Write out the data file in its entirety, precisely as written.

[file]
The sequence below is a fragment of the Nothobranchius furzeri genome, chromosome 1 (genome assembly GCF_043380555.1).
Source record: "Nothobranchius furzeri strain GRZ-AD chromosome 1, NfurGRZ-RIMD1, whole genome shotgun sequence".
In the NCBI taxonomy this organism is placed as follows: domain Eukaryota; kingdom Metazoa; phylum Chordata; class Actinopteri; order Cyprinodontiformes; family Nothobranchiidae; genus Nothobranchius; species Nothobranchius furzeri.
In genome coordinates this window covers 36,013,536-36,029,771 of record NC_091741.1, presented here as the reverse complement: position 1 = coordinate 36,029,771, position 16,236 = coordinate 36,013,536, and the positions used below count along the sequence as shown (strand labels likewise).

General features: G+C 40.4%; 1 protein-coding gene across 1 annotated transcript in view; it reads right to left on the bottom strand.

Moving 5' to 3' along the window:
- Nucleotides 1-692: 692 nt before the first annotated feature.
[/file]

The sequence below is a fragment of the Nothobranchius furzeri genome, chromosome 1 (genome assembly GCF_043380555.1).
Source record: "Nothobranchius furzeri strain GRZ-AD chromosome 1, NfurGRZ-RIMD1, whole genome shotgun sequence".
In the NCBI taxonomy this organism is placed as follows: domain Eukaryota; kingdom Metazoa; phylum Chordata; class Actinopteri; order Cyprinodontiformes; family Nothobranchiidae; genus Nothobranchius; species Nothobranchius furzeri.
In genome coordinates this window covers 36,013,536-36,029,771 of record NC_091741.1, presented here as the reverse complement: position 1 = coordinate 36,029,771, position 16,236 = coordinate 36,013,536, and the positions used below count along the sequence as shown (strand labels likewise).

General features: G+C 40.4%; 1 protein-coding gene across 1 annotated transcript in view; it reads right to left on the bottom strand.

Moving 5' to 3' along the window:
- Nucleotides 1-692: 692 nt before the first annotated feature.